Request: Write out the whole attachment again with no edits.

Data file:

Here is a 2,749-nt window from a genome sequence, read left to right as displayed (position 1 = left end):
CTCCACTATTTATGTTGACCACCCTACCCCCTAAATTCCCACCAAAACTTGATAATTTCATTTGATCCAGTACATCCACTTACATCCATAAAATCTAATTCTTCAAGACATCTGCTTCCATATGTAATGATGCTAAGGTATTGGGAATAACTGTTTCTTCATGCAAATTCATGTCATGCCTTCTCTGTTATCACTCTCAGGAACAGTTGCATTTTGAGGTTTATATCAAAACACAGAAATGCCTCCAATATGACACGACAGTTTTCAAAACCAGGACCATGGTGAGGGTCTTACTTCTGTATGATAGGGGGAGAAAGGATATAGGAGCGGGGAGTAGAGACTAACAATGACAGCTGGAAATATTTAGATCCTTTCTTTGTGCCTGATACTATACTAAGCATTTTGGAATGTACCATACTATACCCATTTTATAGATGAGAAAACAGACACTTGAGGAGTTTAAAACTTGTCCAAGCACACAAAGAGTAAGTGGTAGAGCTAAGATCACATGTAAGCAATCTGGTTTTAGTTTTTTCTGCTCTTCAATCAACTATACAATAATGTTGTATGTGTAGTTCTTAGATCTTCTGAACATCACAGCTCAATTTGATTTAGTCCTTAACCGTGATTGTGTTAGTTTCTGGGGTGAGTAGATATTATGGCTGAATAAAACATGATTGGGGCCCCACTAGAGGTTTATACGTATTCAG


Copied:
Here is a 2,749-nt window from a genome sequence, read left to right as displayed (position 1 = left end):
CTCCACTATTTATGTTGACCACCCTACCCCCTAAATTCCCACCAAAACTTGATAATTTCATTTGATCCAGTACATCCACTTACATCCATAAAATCTAATTCTTCAAGACATCTGCTTCCATATGTAATGATGCTAAGGTATTGGGAATAACTGTTTCTTCATGCAAATTCATGTCATGCCTTCTCTGTTATCACTCTCAGGAACAGTTGCATTTTGAGGTTTATATCAAAACACAGAAATGCCTCCAATATGACACGACAGTTTTCAAAACCAGGACCATGGTGAGGGTCTTACTTCTGTATGATAGGGGGAGAAAGGATATAGGAGCGGGGAGTAGAGACTAACAATGACAGCTGGAAATATTTAGATCCTTTCTTTGTGCCTGATACTATACTAAGCATTTTGGAATGTACCATACTATACCCATTTTATAGATGAGAAAACAGACACTTGAGGAGTTTAAAACTTGTCCAAGCACACAAAGAGTAAGTGGTAGAGCTAAGATCACATGTAAGCAATCTGGTTTTAGTTTTTTCTGCTCTTCAATCAACTATACAATAATGTTGTATGTGTAGTTCTTAGATCTTCTGAACATCACAGCTCAATTTGATTTAGTCCTTAACCGTGATTGTGTTAGTTTCTGGGGTGAGTAGATATTATGGCTGAATAAAACATGATTGGGGCCCCACTAGAGGTTTATACGTATTCAG